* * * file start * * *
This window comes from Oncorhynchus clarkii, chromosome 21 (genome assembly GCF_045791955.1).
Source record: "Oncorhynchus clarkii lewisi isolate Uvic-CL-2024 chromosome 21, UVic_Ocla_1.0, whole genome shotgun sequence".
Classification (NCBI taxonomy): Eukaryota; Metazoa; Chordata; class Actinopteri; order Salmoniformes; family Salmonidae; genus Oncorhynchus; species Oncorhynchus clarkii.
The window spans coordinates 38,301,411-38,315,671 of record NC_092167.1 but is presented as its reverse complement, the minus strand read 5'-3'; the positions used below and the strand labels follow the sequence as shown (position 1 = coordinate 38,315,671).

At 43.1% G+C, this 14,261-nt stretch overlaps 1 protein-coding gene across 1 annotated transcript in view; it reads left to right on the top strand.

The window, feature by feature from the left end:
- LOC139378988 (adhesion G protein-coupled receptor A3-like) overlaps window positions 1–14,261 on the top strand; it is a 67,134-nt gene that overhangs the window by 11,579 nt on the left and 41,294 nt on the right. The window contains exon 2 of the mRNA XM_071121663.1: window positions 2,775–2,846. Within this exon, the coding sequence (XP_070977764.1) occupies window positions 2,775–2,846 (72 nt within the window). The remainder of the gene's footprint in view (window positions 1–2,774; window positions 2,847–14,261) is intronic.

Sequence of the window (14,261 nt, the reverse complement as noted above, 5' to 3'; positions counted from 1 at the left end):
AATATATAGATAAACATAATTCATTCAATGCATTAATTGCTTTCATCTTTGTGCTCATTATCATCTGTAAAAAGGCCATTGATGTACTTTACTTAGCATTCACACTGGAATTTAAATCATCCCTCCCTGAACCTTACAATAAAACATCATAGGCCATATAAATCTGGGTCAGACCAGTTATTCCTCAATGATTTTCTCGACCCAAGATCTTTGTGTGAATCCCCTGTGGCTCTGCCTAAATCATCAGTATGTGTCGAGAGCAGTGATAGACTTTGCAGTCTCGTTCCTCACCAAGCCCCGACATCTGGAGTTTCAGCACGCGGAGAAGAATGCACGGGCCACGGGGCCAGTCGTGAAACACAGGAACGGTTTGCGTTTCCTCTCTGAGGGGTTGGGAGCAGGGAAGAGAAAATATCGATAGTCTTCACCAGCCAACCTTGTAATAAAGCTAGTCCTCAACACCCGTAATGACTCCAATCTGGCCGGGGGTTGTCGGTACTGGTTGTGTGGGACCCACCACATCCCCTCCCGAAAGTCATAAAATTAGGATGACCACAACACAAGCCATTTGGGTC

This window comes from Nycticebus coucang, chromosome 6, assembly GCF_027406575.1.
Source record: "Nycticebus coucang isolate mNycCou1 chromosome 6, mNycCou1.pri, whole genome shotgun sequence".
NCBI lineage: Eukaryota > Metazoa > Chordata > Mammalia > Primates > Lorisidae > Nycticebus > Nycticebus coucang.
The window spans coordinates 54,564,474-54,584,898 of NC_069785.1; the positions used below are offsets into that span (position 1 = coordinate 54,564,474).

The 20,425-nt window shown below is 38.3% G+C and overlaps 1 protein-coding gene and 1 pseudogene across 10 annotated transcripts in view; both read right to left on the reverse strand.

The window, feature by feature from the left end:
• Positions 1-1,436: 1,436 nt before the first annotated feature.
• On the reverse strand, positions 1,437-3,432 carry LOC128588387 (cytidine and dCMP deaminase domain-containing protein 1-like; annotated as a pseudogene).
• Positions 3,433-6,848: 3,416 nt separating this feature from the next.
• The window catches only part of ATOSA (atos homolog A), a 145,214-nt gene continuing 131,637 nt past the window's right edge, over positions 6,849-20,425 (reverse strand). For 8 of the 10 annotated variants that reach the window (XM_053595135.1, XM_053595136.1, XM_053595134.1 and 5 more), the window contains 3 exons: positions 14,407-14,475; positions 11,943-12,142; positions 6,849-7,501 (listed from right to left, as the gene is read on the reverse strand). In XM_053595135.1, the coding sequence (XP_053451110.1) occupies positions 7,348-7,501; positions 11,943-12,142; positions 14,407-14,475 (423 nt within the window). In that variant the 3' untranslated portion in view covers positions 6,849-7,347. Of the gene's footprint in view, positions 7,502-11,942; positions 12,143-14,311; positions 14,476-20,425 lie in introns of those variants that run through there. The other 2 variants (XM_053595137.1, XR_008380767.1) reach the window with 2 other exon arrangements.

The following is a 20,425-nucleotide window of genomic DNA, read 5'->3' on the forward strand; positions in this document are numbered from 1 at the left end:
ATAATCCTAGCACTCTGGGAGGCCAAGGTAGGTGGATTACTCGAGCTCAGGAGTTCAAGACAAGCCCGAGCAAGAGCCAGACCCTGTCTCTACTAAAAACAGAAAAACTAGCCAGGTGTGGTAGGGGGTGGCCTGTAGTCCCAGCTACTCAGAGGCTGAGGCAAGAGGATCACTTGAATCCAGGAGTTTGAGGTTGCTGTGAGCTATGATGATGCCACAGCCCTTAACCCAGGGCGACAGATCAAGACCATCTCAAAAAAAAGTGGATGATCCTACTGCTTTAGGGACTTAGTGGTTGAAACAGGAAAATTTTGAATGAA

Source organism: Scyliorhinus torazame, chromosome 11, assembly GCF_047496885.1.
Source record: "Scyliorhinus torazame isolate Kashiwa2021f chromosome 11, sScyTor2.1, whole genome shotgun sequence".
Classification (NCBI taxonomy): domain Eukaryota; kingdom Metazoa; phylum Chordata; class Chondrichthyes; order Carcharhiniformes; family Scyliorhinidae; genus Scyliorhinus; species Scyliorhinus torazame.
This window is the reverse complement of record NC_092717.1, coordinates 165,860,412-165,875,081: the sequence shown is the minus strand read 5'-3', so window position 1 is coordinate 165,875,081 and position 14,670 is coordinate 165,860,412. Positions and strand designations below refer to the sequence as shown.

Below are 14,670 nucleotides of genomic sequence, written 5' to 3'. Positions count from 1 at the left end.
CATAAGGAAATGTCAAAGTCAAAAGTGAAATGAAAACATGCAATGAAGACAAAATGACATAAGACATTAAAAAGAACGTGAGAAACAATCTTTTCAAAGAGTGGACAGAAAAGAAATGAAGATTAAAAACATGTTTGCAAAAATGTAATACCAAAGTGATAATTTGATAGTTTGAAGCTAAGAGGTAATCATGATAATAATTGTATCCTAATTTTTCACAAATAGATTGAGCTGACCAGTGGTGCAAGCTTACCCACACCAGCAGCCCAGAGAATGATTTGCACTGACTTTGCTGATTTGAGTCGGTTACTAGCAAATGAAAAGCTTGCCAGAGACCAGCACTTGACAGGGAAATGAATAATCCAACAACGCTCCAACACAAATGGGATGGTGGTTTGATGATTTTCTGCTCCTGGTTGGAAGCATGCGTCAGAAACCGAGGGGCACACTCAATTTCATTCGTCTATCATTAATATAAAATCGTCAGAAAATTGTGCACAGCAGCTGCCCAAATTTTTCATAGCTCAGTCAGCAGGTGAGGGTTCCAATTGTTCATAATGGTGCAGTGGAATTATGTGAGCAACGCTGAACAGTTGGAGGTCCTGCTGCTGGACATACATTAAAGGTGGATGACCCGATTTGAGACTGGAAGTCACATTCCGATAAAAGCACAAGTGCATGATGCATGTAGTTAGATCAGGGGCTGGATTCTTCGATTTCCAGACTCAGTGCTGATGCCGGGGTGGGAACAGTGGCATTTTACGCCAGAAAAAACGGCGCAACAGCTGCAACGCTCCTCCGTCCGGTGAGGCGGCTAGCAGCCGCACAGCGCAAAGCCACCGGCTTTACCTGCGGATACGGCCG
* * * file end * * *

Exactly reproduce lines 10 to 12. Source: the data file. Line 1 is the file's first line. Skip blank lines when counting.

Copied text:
This window comes from Nycticebus coucang, chromosome 6, assembly GCF_027406575.1.
Source record: "Nycticebus coucang isolate mNycCou1 chromosome 6, mNycCou1.pri, whole genome shotgun sequence".
NCBI lineage: Eukaryota > Metazoa > Chordata > Mammalia > Primates > Lorisidae > Nycticebus > Nycticebus coucang.